J. L. BELL is a Massachusetts writer who specializes in (among other things) the start of the American Revolution in and around Boston. He is particularly interested in the experiences of children in 1765-75. He has published scholarly papers and popular articles for both children and adults. He was consultant for an episode of History Detectives, and contributed to a display at Minute Man National Historic Park.

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Sunday, June 21, 2020

Alarming News from Across the Atlantic

On 21 June 1770, 250 years ago today, the Boston News-Letter reported startling news from London. So startling that Richard Draper added a two-page “Extraordinary” sheet to his newspaper.

On Monday the 18th, Capt. James Hall had arrived from England with copies of the London Public Advertiser describing how the imperial capital had reacted to receiving news of the Boston Massacre back on 5 March.

The first word had reached London on 22 April. The next day, the Earl of Hillsborough, Secretary of State for North America, summoned Sir Francis Bernard, still officially the royal governor of Massachusetts, for consultation.

That evening the London newspapers published the Boston Gazette’s account of the killing, a statement from the Boston town meeting, and a letter from the Whigs to former governor Thomas Pownall. All of those sources of course blamed the royal authorities.

On 23 April, a Sunday night, there was a “Cabinet Council” about the news. The next day, Lord Hillsborough met with colonial governors and agents in a “grand levée at his house.” Those meetings gave rise to several rumors about what the government might do next: appoint Sir Jeffery Amherst commander-in-chief in North America, send more troops to Boston, repeal the tea tax before resigning? The tea tax was the last of the Townshend duties, and ending it would have been a total victory for the non-importation movement. (None of those things happened.)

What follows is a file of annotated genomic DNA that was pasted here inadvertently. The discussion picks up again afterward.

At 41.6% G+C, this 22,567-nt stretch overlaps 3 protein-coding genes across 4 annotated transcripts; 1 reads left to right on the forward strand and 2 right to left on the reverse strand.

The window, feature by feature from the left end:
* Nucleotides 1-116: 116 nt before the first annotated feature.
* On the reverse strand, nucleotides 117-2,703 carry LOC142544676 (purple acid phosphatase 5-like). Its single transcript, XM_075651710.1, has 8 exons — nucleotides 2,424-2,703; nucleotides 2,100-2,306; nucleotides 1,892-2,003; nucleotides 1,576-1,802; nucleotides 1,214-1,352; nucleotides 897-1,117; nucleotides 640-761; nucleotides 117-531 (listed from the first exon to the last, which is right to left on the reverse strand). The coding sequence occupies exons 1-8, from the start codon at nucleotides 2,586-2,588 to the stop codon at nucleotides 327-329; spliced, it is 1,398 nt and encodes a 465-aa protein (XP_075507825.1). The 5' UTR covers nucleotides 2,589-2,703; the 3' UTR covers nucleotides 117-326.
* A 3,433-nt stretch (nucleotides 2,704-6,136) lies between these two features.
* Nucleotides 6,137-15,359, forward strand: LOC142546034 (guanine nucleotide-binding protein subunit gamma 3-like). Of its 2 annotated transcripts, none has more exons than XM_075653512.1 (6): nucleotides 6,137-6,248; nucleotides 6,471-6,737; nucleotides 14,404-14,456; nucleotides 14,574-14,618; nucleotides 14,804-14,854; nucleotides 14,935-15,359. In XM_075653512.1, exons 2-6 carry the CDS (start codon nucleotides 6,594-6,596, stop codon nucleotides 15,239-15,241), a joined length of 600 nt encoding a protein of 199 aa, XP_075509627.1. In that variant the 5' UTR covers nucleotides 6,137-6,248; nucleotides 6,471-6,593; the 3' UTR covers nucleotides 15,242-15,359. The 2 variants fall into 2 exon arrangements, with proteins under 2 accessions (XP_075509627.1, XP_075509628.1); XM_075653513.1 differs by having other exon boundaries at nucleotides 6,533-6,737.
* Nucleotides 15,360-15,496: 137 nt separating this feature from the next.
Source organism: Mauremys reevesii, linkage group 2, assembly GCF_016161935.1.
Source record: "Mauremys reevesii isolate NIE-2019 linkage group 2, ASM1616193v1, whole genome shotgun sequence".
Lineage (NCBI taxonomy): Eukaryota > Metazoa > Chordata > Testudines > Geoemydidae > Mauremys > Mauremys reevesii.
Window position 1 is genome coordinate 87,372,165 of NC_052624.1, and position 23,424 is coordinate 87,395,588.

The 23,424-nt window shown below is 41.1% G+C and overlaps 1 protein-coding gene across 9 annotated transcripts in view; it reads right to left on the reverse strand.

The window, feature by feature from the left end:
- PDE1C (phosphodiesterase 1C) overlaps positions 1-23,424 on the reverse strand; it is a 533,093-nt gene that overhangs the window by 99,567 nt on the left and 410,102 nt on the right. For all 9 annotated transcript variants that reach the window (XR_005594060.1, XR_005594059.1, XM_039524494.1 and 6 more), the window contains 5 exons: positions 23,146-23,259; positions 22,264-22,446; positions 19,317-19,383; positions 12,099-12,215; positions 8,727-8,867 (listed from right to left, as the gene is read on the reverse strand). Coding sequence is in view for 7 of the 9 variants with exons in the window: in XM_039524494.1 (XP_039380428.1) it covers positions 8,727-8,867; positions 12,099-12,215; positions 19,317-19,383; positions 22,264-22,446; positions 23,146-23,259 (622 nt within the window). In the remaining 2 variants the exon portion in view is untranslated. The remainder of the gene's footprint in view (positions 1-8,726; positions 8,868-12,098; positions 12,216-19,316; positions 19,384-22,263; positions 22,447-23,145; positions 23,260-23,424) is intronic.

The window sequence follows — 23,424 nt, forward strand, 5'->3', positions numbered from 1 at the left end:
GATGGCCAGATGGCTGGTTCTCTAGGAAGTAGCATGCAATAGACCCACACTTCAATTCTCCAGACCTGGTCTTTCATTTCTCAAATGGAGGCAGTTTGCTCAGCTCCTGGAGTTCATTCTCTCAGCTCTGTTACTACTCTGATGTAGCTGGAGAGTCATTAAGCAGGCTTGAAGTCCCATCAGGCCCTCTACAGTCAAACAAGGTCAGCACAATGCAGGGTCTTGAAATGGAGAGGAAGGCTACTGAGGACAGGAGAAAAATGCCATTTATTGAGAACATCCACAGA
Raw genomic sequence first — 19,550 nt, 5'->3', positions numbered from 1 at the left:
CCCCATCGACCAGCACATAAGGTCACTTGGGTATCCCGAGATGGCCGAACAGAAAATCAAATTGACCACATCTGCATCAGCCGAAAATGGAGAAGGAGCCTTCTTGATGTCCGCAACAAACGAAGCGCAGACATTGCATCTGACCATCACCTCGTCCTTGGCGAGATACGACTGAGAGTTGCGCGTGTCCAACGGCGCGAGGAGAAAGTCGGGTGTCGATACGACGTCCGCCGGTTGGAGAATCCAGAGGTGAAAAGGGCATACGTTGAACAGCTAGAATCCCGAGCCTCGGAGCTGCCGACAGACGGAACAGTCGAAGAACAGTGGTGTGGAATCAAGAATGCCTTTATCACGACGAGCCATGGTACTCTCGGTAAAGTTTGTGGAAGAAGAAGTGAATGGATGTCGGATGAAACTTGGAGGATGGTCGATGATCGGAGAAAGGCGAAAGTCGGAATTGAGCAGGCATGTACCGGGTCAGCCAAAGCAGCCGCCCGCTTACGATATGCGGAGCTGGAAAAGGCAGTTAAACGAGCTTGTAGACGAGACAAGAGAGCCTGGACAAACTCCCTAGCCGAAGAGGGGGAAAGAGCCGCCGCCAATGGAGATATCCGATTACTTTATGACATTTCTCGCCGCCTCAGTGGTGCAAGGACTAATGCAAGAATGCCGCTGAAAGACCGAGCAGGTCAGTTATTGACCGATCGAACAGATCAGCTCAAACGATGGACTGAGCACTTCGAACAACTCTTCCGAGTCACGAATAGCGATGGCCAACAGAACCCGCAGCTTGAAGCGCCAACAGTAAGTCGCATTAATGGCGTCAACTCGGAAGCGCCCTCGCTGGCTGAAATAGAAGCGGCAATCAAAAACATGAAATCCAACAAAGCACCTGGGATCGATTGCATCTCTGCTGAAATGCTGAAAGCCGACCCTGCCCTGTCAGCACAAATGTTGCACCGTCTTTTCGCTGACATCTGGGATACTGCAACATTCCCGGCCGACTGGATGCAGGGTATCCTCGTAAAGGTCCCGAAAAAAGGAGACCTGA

Parliament met on 26 April. Member Barlow Trecothick, also a London alderman with close links to the Boston business community, formally asked the ministry to share all communications about Boston. Reportedly Hillsborough and Lord North had promised him a formal vote would not be necessary, but he “did not chuse to trust their assurances.” The ensuing debate included Edmund Burke, Isaac Barré, George Grenville, and others. It ended with agreement that the government would share the information with names redacted.

As part of that discussion, the London newspapers (still dashing out most names because it wasn’t clearly legal yet to report parliamentary debates) quoted Viscount Barrington, Secretary of War, as saying that Boston magistrates didn’t support the troops, and:
That the Government is a Democracy, and all civil Officers chosen by the People,—that the Council is a democratical Part of that Democracy,—that in his Opinion a Royal Council is necessary for a more proper Division of Powers of Government.
Such a Council appointed in London would be part of the Massachusetts Government Act of 1774.

Then on 28 April more documents arrived from Boston. Some were in the same vein as before. A letter from Lt. Col. William Dalrymple reportedly said Bostonians “had absolutely DETERMINED to risk their lives in an Attack upon the Military; in order to revenge the cruel and wanton Massacre of their Countrymen”—which is not what that army colonel would have ever written.

But the bombshell printed in the 28 April Public Advertiser, and reprinted in the 21 June Boston News-Letter after it went back across the Atlantic, was the “Case of Capt. Thomas Preston of the 29th Regiment.” This 2,000-word account of the Massacre started with complaints of Bostonians being mean the soldiers, proceeded through a detailed account of the shooting on King Street that blamed the violent crowd, and concluded with warnings of the slanted local press. (The London newspapers, and thus the News-Letter, omitted Preston’s final paragraphs asking for a pardon.)

The Boston Whigs were upset because back in March Preston had sent the Boston Gazette a short letter thanking the town and praising its justice system. Even as he did so, those politicians realized, the captain must have been preparing this very different message for Customs Commissioner John Robinson to carry to London.

TOMORROW: The anger of the people.

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